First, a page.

WHEREFORE, in view of an the foregoing considerations, the Awards appealed from should be, as it is hereby REVERSED, insofar as it (1) granted emergency cost of living allowance to PALSA members retroactive to February 18, 1974; (2) revised the retirement plan and increased the benefits arising from compulsory and optionally retired PALSA members; and (3) directs PAL to reinstate Vicente Arrieta now to his former position or another equivalent position. However, PAL is directed to re-employ Vicente Arrieta immediately upon the availability of any job opening which is substantially similar to his former position, after satisfying the conditions set forth in the current collective bargaining agreement of the parties herein, or, in the alternative, to allow Vicente Arrieta to avail of the retirement privileges extended to his co-retrenched supervisory employees, pursuant to the Order of the Court of Industrial Relations dated 22 October 1971 in CIR Case No. 315-Inj.

PALSA appealed the decision of the NLRC to the Department of Labor, again reiterating its claim that the awards of the Voluntary Arbitrator cannot be the subject of review. The Department of Labor, thru its then Acting Secretary Amado Gat Inciong, upheld the NLRC in an order, dated June 16, 1977, affirming the decision of the NLRC.

It is the position of PALSA (1) that there is no law which justifies the action taken by respondents Acting Secretary of Labor and NLRC; (2) that even if it be assumed that both respondents have authority to entertain PAL's appeal, they committed grave abuse of discretion in disturbing the findings of facts of Voluntary Arbitrator, retired Justice Calixto 0. Zaldivar; and, (3) that the action taken by respondents constitute a serious setback to the efforts of the government to afford speedy determination of labor disputes,

PALSA claims that it was its agreement with PAL that the decision of the Voluntary Arbitrator mutually chosen by them will be final and executory; that Section 4 of Presidential Decree No. 21 provides that the NLRC "shall give the parties a chance to submit their problem for voluntary arbitration" and that only after the parties have failed to agree on the arbitrator that the Commission may come in; that after the parties (PALSA and PAL) had actually chosen a Voluntary Arbitrator, they stipulated in their supplemental agreement that the decision of the voluntary arbitrator will be final and executory; that it is clear that respondent NLRC and the Acting Secretary of Labor acted without jurisdiction or in grave abuse of discretion when they gave due course to the appeal of PAL from the awards of the Voluntary Arbitrator and finally reversed such awards.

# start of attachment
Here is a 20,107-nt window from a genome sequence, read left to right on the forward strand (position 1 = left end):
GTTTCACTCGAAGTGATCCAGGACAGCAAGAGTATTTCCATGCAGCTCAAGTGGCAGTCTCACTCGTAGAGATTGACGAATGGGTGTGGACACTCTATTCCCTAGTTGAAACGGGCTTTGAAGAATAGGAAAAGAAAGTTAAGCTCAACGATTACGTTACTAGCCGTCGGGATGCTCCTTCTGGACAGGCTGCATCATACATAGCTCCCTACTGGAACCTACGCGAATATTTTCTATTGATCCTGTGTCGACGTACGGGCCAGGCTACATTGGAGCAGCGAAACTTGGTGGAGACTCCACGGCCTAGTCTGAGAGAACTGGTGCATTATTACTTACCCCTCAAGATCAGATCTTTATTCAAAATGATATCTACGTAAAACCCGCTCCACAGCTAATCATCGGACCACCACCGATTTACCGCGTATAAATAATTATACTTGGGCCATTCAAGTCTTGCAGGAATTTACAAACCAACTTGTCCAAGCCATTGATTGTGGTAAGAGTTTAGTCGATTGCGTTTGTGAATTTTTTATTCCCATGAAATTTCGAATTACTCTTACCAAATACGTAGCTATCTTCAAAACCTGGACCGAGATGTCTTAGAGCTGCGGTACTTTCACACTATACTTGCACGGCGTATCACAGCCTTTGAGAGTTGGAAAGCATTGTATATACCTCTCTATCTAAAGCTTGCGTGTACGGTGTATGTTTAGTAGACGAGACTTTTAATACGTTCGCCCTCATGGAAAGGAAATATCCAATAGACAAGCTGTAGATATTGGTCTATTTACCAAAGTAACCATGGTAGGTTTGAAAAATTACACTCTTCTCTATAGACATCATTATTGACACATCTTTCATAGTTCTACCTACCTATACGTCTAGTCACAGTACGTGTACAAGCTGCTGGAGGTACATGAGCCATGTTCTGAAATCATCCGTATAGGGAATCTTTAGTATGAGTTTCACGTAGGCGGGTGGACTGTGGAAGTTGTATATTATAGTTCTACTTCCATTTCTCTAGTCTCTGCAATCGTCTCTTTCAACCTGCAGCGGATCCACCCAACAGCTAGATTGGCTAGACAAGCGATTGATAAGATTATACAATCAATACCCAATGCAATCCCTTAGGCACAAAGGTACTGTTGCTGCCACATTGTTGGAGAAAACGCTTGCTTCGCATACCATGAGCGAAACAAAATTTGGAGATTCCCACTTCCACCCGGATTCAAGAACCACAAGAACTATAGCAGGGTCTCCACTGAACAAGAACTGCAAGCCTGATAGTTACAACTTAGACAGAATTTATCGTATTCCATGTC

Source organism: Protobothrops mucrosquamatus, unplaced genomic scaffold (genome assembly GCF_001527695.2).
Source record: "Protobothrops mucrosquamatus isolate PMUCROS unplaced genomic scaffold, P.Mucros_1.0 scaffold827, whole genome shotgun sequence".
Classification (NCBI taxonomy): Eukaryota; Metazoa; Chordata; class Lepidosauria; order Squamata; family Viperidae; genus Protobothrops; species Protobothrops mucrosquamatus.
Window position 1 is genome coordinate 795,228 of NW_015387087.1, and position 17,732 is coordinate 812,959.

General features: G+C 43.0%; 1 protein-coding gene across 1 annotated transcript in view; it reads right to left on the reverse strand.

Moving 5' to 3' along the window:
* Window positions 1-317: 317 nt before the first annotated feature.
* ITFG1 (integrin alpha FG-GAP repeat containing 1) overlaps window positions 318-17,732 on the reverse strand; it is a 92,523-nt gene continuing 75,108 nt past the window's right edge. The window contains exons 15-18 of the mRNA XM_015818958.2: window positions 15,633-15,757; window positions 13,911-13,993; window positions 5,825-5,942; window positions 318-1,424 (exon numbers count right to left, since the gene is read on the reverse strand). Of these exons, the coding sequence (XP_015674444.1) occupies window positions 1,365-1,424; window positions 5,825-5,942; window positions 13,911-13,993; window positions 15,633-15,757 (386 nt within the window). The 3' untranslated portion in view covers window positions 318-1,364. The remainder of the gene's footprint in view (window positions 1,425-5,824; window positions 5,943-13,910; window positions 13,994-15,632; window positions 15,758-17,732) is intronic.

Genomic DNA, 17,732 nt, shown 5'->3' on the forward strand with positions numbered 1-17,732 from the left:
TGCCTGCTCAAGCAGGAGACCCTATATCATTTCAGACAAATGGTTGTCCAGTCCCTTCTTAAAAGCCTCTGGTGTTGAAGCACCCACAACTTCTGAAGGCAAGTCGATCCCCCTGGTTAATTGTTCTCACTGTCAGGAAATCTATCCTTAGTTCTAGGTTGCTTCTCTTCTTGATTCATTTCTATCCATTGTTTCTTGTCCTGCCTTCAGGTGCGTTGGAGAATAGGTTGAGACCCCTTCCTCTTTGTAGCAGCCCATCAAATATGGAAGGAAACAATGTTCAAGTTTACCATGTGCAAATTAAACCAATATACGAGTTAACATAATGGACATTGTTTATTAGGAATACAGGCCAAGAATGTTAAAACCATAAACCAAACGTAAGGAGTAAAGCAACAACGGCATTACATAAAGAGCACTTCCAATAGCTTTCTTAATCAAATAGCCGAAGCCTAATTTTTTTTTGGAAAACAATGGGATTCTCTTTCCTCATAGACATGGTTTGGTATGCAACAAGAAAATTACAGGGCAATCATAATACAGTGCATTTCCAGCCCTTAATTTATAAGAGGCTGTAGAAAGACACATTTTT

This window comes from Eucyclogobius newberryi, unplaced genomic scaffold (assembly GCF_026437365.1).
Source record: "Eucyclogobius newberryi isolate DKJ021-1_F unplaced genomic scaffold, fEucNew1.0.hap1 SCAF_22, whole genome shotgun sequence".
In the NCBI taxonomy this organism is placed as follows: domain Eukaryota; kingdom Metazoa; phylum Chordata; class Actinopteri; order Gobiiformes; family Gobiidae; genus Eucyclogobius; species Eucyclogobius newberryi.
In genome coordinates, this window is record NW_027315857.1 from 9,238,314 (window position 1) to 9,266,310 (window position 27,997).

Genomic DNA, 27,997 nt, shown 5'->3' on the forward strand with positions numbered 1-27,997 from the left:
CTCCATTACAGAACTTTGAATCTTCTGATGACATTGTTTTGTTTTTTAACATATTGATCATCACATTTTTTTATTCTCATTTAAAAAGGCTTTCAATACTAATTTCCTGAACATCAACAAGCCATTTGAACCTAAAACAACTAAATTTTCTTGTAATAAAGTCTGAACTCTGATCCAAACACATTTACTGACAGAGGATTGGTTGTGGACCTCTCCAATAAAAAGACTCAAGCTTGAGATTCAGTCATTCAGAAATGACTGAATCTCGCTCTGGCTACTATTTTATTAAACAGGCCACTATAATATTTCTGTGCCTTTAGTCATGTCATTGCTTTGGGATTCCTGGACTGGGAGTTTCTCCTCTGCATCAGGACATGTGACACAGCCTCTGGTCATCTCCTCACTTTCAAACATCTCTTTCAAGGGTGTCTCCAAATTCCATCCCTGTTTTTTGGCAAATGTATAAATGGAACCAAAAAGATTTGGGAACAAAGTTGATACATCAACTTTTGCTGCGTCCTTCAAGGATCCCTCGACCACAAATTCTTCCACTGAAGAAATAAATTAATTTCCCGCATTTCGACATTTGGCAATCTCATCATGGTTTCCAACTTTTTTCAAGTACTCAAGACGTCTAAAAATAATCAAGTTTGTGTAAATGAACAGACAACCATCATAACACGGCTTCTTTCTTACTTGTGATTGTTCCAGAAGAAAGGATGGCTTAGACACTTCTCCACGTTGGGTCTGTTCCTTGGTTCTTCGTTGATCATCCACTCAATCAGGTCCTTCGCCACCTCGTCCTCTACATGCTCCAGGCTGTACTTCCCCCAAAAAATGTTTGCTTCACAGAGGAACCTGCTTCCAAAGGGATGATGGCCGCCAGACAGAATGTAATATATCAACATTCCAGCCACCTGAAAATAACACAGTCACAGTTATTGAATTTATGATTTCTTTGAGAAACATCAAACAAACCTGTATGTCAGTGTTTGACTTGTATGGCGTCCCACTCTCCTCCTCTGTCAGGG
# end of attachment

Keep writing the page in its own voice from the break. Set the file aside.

Petitioner prays that the judgment be rendered nullifying the decision of respondent NLRC and of respondent Acting Secretary of Labor; that the awards of Voluntary Arbitrator Calixto O. Zaldivar be sustained and that PAL be ordered to comply therewith,

On the other hand, respondents contend that while under the earliest Rules and Regulations which implemented Presidential Decree No. 21, promulgated by the Ad Hoc NLRC on October 18, 1972, it was provided in Section 19 thereof that decisions of the Voluntary Arbitrator are final and executory, this provision was amended by the NLRC on January 26, 1973, this time, allowing appeal from decisions/awards of Voluntary Arbitrators under certain specified grounds, to wit: 1wph1.t

Section 1. Any aggrieved party in any award, whether voluntary or compulsory arbitration, may appeal to the Commission or to the Secretary of Labor, as the case may be, on the following grounds:

a) If the arbitrator exceeded his authority in accordance with the terms of the arbitration agreement;

b) If the award is obtained through fraud;

c) If the arbitrator disregards vital evidence which if considered may substantially change the nature of the Award;

d) On grounds of partiality and special interest to favor one of the parties in the case, if not disclosed to the parties at the beginning of the proceedings. (Supplementary Rules and Regulations No. 1)

Further, respondents alleged that when the Labor Code was promulgated on November 1, 1974 it contained a provision making Voluntary Arbitration awards or decisions appealable to the Commission. Article 263, Third Paragraph thereof, reads: 1wph1.t

ART. 263. Voluntary Arbitration.